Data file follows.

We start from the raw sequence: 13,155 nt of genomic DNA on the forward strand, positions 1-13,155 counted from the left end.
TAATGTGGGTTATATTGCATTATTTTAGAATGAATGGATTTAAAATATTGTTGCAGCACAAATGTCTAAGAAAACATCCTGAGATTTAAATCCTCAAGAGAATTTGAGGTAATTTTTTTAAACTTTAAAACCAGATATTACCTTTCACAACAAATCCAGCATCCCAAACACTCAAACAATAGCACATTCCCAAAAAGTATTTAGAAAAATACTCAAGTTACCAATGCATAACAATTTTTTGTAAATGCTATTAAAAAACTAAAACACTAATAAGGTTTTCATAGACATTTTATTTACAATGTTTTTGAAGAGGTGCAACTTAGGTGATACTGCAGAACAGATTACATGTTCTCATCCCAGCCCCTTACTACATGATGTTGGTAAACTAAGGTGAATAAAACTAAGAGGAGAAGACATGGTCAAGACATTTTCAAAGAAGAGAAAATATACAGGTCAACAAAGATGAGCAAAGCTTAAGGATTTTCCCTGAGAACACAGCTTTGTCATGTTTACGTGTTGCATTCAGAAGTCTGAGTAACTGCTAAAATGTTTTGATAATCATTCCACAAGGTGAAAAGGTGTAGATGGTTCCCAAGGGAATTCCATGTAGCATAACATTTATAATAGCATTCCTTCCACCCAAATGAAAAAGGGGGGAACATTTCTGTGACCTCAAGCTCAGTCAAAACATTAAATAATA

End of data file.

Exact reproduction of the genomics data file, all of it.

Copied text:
We start from the raw sequence: 13,155 nt of genomic DNA on the forward strand, positions 1-13,155 counted from the left end.
TAATGTGGGTTATATTGCATTATTTTAGAATGAATGGATTTAAAATATTGTTGCAGCACAAATGTCTAAGAAAACATCCTGAGATTTAAATCCTCAAGAGAATTTGAGGTAATTTTTTTAAACTTTAAAACCAGATATTACCTTTCACAACAAATCCAGCATCCCAAACACTCAAACAATAGCACATTCCCAAAAAGTATTTAGAAAAATACTCAAGTTACCAATGCATAACAATTTTTTGTAAATGCTATTAAAAAACTAAAACACTAATAAGGTTTTCATAGACATTTTATTTACAATGTTTTTGAAGAGGTGCAACTTAGGTGATACTGCAGAACAGATTACATGTTCTCATCCCAGCCCCTTACTACATGATGTTGGTAAACTAAGGTGAATAAAACTAAGAGGAGAAGACATGGTCAAGACATTTTCAAAGAAGAGAAAATATACAGGTCAACAAAGATGAGCAAAGCTTAAGGATTTTCCCTGAGAACACAGCTTTGTCATGTTTACGTGTTGCATTCAGAAGTCTGAGTAACTGCTAAAATGTTTTGATAATCATTCCACAAGGTGAAAAGGTGTAGATGGTTCCCAAGGGAATTCCATGTAGCATAACATTTATAATAGCATTCCTTCCACCCAAATGAAAAAGGGGGGAACATTTCTGTGACCTCAAGCTCAGTCAAAACATTAAATAATA